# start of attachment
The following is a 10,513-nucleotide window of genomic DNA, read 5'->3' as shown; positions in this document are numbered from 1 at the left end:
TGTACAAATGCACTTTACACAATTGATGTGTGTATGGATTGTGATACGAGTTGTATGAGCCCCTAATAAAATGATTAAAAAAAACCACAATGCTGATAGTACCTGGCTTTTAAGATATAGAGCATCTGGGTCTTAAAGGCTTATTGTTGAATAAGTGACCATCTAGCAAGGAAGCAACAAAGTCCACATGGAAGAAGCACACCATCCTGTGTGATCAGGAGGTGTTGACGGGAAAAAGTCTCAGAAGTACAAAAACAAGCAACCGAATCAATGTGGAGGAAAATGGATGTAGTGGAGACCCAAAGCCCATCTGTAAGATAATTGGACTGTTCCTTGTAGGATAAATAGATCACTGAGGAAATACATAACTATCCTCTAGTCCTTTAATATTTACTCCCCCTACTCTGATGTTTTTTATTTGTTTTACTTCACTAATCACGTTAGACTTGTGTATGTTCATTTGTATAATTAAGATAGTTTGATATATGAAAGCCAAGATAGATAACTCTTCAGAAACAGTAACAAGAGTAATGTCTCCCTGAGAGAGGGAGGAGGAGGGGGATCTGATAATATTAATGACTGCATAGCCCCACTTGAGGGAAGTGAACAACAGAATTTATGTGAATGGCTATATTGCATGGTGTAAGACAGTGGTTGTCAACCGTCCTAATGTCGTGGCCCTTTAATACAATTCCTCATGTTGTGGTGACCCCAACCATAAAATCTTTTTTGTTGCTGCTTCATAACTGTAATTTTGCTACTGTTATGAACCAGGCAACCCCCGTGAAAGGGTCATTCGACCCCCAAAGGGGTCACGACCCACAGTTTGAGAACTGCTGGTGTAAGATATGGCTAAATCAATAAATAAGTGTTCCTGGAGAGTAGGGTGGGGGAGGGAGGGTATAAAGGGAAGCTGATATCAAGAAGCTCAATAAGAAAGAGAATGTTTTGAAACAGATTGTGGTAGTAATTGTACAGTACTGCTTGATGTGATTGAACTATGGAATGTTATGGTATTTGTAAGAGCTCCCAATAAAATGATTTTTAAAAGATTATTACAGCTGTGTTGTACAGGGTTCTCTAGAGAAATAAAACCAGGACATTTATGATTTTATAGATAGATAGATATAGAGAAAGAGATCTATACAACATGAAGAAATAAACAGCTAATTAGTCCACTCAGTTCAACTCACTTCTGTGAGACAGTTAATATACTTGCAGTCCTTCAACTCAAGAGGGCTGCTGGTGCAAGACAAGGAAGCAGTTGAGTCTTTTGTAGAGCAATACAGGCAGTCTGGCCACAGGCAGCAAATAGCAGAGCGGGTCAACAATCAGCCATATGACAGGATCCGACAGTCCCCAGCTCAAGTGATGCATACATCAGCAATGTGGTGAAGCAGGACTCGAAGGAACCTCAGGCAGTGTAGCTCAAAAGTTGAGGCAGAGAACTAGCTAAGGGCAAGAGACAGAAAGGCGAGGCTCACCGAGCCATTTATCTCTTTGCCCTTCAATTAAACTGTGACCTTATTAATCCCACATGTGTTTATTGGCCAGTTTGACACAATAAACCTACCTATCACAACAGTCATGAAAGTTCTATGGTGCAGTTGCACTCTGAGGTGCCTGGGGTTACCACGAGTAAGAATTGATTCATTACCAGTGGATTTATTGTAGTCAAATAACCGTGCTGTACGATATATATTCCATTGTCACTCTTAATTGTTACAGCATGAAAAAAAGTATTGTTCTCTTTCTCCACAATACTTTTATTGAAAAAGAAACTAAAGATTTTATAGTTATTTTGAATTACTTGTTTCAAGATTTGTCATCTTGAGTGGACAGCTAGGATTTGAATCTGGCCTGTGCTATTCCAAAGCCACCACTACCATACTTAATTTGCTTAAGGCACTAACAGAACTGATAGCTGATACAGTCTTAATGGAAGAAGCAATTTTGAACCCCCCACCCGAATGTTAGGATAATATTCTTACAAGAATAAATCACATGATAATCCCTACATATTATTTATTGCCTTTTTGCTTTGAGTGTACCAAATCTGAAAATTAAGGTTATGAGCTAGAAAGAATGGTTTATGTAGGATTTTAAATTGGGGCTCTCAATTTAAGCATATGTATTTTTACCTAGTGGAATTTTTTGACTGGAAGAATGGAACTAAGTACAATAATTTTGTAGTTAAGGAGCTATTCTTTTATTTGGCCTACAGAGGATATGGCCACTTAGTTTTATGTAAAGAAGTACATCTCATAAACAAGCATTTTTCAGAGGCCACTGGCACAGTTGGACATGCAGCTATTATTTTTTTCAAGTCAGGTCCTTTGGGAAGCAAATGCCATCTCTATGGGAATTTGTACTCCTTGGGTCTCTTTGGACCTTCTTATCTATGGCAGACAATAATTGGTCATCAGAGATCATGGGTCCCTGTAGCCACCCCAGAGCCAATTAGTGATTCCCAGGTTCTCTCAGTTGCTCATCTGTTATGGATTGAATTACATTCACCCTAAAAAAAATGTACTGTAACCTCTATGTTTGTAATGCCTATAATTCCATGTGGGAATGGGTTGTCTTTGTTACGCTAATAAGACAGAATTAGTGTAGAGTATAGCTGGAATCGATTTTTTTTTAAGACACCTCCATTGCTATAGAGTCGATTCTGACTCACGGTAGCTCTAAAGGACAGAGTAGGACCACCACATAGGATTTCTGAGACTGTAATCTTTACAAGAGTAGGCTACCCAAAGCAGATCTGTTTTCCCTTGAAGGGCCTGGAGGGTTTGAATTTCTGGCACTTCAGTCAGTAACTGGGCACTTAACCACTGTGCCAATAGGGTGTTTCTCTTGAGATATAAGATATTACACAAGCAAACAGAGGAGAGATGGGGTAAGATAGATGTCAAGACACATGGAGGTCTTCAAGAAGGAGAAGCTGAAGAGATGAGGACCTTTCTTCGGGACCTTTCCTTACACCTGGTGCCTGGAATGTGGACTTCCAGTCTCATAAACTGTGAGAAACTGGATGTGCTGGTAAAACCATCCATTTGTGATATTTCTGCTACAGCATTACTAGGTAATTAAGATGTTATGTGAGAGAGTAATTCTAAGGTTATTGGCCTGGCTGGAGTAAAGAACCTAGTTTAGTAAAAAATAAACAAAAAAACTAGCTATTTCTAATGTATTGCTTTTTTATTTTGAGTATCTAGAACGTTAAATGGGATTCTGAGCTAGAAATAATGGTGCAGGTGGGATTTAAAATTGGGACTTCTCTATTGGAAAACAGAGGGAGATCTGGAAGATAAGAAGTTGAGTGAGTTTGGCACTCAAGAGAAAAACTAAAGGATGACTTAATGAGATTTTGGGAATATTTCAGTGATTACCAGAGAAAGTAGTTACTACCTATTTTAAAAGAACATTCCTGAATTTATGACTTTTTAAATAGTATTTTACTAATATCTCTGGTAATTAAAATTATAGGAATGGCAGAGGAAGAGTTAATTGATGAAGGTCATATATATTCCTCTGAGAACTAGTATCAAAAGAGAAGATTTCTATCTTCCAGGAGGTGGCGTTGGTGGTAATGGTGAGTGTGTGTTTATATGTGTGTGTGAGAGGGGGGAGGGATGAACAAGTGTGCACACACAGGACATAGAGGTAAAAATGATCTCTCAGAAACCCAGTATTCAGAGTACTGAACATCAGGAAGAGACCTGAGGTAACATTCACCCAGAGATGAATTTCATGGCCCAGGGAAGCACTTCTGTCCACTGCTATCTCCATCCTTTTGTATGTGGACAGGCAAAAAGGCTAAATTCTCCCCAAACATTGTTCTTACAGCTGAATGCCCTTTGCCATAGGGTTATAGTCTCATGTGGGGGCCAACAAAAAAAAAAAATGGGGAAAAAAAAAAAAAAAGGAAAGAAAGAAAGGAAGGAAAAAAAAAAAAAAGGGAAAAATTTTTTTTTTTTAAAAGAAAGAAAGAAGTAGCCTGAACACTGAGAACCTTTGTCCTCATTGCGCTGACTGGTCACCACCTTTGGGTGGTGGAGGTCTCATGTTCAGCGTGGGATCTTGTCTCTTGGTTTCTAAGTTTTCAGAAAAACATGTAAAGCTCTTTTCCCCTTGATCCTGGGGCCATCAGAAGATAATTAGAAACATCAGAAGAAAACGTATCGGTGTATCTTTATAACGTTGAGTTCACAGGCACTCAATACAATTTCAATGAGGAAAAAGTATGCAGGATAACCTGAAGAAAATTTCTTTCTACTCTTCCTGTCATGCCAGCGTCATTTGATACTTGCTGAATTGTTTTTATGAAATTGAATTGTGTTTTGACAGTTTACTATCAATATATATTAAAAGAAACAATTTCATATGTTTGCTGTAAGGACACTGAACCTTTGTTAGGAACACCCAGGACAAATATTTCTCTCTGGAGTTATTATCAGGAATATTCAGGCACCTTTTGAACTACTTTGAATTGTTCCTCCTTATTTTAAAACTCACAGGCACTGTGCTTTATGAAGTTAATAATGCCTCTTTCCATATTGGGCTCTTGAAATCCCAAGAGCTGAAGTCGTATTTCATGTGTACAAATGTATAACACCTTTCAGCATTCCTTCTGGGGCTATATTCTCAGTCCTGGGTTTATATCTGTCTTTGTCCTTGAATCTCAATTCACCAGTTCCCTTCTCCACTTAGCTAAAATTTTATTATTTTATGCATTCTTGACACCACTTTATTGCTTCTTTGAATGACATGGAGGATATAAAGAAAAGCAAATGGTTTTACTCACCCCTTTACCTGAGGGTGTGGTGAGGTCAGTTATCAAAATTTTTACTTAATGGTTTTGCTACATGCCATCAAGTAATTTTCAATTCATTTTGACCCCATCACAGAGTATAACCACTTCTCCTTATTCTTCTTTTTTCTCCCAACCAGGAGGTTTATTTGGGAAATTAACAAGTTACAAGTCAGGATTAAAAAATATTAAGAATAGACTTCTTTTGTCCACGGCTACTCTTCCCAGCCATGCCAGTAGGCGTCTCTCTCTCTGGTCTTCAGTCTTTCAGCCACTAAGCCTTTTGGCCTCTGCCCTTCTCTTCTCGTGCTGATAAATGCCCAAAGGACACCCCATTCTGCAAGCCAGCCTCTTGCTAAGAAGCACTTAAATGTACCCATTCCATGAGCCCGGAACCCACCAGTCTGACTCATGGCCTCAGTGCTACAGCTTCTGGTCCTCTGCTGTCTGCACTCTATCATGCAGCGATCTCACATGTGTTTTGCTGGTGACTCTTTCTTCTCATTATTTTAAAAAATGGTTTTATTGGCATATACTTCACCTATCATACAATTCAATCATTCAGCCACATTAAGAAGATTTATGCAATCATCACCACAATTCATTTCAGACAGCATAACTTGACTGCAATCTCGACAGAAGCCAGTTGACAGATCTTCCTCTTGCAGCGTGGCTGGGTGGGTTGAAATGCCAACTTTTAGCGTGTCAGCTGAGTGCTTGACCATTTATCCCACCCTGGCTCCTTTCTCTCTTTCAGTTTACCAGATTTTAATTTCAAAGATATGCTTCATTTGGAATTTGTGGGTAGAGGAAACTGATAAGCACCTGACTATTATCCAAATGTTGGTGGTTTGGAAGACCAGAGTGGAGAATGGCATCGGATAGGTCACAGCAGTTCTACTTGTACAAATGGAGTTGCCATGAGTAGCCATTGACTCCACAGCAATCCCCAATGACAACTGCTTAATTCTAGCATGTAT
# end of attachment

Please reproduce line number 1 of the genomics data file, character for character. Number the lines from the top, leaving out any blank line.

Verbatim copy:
The following is a 10,513-nucleotide window of genomic DNA, read 5'->3' as shown; positions in this document are numbered from 1 at the left end: